Harvey impacts to be felt in Bay Area

Hurricane Harvey's impact could be a lot broader than Texas. The Houston Ship Channel is one of the largest shipping lanes in the world, with exports like crude oil and even plastic going out every day.

A shutdown could lead to a spike in gas prices and many consumer goods.

Much of the southeastern portion of the United States is very dependent on refineries that ship gas out of Texas through the Gulf Coast.

Some refineries shut down operations ahead of the storm, meaning production has stopped. A major hurricane has the potential to halt business for two weeks or more.

"The wind interrupts their power supply. You have flooding that interrupts operations, so that means there's going to be no gasoline being produced," said W.D. Williams of AAA Auto Club.

Nearly a third of the nation's refineries are along the Texas Coast.

Some drivers in Tampa were already bracing for an expected price hike at the pump on Friday.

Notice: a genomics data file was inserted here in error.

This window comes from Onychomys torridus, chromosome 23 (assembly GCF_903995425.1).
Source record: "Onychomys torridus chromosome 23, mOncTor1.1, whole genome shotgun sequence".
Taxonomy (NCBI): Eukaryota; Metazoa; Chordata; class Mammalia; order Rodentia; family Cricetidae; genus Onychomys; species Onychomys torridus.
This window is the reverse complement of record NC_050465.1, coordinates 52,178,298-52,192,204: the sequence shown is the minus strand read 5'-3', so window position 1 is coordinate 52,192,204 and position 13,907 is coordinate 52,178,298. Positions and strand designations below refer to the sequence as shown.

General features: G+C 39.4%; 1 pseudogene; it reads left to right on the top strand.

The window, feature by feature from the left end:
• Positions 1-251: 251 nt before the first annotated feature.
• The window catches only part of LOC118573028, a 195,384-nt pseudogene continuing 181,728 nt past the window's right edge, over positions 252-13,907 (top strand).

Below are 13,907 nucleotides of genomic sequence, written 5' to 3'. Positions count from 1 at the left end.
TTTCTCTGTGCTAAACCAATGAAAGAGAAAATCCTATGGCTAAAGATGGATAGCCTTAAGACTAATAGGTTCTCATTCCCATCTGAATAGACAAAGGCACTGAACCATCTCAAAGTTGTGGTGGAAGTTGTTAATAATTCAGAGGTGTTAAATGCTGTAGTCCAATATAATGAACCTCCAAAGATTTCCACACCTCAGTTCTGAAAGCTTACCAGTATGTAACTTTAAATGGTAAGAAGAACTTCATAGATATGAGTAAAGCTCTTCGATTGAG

"We've seen it before, and I think we could see it again. Hopefully, we won't" said Tampa resident Linda Fries.

While some analysts say an extended shutdown of refineries could raise gas prices by several dollars, AAA is currently predicting prices going up by an estimated 10 to 30 cents per gallon.

Commercial airplanes could also see a rise in gas prices, meaning ultimately, travelers could end up paying the difference when you buy a ticket.

"A storm that lingers as this one is expected to do, over the western Gulf, could have an impact on shipping," explained Williams.

The Houston area is home to more than 100 chemical plants. The businesses ship products like fertilizer and plastic used to make car parts, toys, and cellphone parts.

The materials are shipped out of the Houston Ship Channel. Meteorologists are closing watching the route for storm surge.

With so much at stake, leaders in Texas are not taking the storm lightly. A major disaster declaration has been issued.

"We can already tell at this stage that this is going to be a major disaster," said Texas Governor Greg Abbott.